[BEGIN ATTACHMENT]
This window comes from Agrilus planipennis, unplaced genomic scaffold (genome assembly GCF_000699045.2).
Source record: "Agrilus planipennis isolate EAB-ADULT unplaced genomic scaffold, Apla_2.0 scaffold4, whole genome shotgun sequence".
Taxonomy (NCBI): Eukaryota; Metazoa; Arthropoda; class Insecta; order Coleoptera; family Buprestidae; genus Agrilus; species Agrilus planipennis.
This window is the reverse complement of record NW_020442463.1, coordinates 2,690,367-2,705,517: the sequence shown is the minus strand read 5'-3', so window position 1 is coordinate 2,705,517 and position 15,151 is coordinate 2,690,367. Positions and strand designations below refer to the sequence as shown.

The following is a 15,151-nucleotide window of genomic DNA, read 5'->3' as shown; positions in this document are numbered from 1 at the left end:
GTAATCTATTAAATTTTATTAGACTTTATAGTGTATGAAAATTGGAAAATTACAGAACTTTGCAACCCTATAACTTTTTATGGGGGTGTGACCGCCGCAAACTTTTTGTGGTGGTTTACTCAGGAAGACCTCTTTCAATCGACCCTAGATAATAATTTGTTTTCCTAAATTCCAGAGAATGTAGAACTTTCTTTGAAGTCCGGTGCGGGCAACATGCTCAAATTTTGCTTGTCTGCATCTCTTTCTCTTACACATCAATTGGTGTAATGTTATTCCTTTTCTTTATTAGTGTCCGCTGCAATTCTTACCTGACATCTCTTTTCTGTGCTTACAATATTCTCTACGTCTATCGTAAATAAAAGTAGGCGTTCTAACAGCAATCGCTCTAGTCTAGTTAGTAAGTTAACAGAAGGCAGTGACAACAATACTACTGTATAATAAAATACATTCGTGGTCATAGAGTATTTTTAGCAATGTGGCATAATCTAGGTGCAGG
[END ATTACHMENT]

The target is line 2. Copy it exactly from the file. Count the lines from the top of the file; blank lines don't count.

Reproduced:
Source record: "Agrilus planipennis isolate EAB-ADULT unplaced genomic scaffold, Apla_2.0 scaffold4, whole genome shotgun sequence".